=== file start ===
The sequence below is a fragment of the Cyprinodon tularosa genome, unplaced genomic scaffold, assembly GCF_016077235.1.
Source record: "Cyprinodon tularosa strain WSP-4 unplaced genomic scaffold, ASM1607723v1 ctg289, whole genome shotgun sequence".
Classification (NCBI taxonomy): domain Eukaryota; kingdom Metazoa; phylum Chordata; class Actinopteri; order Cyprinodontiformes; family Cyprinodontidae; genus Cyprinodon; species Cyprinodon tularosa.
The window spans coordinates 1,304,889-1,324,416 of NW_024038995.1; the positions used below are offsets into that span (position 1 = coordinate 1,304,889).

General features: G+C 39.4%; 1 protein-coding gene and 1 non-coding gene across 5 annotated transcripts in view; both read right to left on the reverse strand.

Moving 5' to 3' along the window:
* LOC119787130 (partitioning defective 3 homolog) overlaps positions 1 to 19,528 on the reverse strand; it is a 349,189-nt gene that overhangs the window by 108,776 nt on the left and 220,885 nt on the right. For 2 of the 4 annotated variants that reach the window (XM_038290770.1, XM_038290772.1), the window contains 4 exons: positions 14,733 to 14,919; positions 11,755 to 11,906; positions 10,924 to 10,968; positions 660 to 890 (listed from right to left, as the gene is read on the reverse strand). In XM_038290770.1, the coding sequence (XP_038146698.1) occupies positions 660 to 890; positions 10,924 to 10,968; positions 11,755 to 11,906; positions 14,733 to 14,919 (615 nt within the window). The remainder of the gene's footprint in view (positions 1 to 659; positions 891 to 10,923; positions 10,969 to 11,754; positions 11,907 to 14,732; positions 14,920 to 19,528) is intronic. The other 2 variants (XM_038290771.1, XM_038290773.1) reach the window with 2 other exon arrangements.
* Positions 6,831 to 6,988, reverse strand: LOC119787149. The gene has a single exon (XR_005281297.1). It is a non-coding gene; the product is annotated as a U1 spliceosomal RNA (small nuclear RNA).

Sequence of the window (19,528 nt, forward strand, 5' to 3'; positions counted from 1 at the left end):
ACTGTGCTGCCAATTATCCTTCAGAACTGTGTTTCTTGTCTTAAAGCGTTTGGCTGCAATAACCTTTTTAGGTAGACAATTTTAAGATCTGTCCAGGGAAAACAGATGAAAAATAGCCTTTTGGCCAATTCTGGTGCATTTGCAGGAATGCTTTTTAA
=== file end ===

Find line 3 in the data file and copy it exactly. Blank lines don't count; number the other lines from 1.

Classification (NCBI taxonomy): domain Eukaryota; kingdom Metazoa; phylum Chordata; class Actinopteri; order Cyprinodontiformes; family Cyprinodontidae; genus Cyprinodon; species Cyprinodon tularosa.